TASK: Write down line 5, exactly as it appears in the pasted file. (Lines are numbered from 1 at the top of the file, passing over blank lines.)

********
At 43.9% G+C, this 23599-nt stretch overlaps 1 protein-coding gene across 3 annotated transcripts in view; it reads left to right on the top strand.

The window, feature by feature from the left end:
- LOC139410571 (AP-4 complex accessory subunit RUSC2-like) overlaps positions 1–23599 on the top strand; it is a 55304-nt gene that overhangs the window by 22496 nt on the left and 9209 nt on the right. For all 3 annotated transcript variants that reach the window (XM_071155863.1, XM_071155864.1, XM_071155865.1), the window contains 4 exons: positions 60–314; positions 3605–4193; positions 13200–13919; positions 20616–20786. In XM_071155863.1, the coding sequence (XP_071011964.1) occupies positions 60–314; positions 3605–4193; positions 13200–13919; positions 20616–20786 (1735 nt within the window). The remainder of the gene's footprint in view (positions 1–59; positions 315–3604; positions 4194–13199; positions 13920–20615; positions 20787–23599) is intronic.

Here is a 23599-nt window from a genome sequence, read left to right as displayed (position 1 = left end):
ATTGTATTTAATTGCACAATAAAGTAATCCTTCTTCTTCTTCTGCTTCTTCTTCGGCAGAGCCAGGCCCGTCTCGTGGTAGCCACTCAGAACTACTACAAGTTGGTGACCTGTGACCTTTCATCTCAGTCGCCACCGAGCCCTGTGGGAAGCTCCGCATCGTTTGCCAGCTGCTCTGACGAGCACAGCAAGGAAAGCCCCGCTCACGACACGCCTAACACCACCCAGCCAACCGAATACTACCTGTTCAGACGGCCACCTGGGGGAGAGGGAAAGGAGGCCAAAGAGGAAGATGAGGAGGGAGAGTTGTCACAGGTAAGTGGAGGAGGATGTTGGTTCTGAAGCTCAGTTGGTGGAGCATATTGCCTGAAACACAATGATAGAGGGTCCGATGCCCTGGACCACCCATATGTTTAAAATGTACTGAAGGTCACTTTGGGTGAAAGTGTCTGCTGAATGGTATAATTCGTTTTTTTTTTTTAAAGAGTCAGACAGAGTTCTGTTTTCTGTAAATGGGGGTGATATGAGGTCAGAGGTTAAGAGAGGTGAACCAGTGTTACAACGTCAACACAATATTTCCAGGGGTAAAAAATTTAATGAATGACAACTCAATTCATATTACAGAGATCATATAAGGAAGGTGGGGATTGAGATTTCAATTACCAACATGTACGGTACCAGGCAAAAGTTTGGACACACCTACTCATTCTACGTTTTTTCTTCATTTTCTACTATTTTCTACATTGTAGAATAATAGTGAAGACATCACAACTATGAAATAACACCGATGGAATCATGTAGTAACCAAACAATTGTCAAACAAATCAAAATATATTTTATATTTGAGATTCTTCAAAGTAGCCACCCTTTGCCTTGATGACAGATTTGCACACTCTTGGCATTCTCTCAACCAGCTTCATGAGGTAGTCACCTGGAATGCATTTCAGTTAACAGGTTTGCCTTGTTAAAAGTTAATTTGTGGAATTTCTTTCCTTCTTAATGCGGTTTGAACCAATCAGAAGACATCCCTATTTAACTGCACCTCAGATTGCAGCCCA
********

ATTGTATTTAATTGCACAATAAAGTAATCCTTCTTCTTCTTCTGCTTCTTCTTCGGCAGAGCCAGGCCCGTCTCGTGGTAGCCACTCAGAACTACTACAAGTTGGTGACCTGTGACCTTTCATCTCAGTCGCCACCGAGCCCTGTGGGAAGCTCCGCATCGTTTGCCAGCTGCTCTGACGAGCACAGCAAGGAAAGCCCCGCTCACGACACGCCTAACACCACCCAGCCAACCGAATACTACCTGTTCAGACGGCCACCTGGGGGAGAGGGAAAGGAGGCCAAAGAGGAAGATGAGGAGGGAGAGTTGTCACAGGTAAGTGGAGGAGGATGTTGGTTCTGAAGCTCAGTTGGTGGAGCATATTGCCTGAAACACAATGATAGAGGGTCCGATGCCCTGGACCACCCATATGTTTAAAATGTACTGAAGGTCACTTTGGGTGAAAGTGTCTGCTGAATGGTATAATTCGTTTTTTTTTTTTAAAGAGTCAGACAGAGTTCTGTTTTCTGTAAATGGGGGTGATATGAGGTCAGAGGTTAAGAGAGGTGAACCAGTGTTACAACGTCAACACAATATTTCCAGGGGTAAAAAATTTAATGAATGACAACTCAATTCATATTACAGAGATCATATAAGGAAGGTGGGGATTGAGATTTCAATTACCAACATGTACGGTACCAGGCAAAAGTTTGGACACACCTACTCATTCTACGTTTTTTCTTCATTTTCTACTATTTTCTACATTGTAGAATAATAGTGAAGACATCACAACTATGAAATAACACCGATGGAATCATGTAGTAACCAAACAATTGTCAAACAAATCAAAATATATTTTATATTTGAGATTCTTCAAAGTAGCCACCCTTTGCCTTGATGACAGATTTGCACACTCTTGGCATTCTCTCAACCAGCTTCATGAGGTAGTCACCTGGAATGCATTTCAGTTAACAGGTTTGCCTTGTTAAAAGTTAATTTGTGGAATTTCTTTCCTTCTTAATGCGGTTTGAACCAATCAGAAGACATCCCTATTTAACTGCACCTCAGATTGCAGCCCA